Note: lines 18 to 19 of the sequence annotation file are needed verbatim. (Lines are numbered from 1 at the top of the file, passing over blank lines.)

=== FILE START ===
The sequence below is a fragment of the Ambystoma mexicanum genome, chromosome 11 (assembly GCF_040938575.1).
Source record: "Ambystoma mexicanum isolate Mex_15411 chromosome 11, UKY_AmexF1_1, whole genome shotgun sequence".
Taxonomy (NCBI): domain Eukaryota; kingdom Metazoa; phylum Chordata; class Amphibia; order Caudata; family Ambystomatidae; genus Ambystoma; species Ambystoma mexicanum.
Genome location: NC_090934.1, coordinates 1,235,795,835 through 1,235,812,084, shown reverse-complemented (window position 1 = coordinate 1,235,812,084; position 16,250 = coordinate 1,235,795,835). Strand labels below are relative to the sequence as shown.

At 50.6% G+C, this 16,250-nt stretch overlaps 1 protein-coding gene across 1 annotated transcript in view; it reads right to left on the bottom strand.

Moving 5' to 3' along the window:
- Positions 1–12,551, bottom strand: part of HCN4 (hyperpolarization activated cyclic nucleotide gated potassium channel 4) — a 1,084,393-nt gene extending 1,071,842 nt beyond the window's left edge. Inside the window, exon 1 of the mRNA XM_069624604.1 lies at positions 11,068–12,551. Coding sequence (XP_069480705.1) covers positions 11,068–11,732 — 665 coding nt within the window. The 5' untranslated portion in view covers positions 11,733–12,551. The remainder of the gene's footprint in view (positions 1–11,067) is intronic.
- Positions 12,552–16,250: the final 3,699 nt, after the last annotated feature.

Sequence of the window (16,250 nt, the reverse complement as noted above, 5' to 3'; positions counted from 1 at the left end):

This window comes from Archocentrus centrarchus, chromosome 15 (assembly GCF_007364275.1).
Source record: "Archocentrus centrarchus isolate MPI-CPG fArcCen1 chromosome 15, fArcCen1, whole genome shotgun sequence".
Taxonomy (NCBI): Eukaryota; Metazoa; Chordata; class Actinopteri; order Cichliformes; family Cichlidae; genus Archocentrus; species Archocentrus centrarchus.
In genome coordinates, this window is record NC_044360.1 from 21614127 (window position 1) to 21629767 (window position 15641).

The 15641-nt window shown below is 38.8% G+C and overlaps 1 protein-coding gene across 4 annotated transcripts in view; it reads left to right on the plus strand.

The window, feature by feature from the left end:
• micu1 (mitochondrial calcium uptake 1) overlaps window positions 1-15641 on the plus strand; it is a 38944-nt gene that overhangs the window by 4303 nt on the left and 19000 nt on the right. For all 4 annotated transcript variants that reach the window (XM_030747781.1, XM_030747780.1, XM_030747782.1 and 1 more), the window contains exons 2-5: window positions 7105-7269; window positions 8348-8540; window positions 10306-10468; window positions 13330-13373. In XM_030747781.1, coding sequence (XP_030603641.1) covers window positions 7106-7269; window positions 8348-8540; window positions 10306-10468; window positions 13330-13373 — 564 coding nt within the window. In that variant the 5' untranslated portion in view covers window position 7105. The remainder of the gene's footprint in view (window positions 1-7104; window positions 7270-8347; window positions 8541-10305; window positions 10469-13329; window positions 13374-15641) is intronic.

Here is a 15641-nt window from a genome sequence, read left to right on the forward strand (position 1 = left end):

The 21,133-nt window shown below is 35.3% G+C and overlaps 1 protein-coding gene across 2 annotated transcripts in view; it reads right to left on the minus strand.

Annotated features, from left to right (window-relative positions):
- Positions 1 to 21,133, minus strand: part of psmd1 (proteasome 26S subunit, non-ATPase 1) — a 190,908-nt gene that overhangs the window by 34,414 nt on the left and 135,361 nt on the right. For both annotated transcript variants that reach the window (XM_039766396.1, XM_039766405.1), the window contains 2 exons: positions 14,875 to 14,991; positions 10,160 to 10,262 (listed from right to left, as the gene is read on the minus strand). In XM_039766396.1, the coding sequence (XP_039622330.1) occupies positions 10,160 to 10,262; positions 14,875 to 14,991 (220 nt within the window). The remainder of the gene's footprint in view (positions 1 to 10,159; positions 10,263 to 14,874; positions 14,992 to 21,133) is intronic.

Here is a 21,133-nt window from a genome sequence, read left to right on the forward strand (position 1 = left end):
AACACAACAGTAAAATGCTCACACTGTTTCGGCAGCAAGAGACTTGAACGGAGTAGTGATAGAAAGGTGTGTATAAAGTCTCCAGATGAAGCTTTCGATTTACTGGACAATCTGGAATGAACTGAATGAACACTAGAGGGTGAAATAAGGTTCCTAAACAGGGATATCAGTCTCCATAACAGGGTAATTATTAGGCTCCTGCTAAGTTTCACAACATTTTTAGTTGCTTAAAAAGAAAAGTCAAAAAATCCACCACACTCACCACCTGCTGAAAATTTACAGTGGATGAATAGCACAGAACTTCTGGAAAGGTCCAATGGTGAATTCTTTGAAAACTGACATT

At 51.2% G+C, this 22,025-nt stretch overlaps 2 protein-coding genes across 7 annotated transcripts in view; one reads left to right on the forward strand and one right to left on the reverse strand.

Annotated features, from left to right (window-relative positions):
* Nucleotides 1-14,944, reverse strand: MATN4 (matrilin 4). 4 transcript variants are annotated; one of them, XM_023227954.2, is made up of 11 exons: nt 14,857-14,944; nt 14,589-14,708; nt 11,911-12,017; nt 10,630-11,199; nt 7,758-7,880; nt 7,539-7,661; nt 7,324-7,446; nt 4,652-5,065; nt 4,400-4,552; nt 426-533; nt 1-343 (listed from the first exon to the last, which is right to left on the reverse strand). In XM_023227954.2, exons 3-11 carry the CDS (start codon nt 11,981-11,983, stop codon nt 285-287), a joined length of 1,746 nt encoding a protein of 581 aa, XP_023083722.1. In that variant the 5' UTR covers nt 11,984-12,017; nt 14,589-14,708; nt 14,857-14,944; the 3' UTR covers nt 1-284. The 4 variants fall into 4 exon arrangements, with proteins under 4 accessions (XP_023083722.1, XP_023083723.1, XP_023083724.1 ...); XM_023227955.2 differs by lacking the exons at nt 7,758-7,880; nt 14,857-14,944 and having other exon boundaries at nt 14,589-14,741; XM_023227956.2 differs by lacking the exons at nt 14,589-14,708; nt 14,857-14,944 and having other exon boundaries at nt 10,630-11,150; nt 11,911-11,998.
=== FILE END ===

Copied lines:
The 21,133-nt window shown below is 35.3% G+C and overlaps 1 protein-coding gene across 2 annotated transcripts in view; it reads right to left on the minus strand.

Annotated features, from left to right (window-relative positions):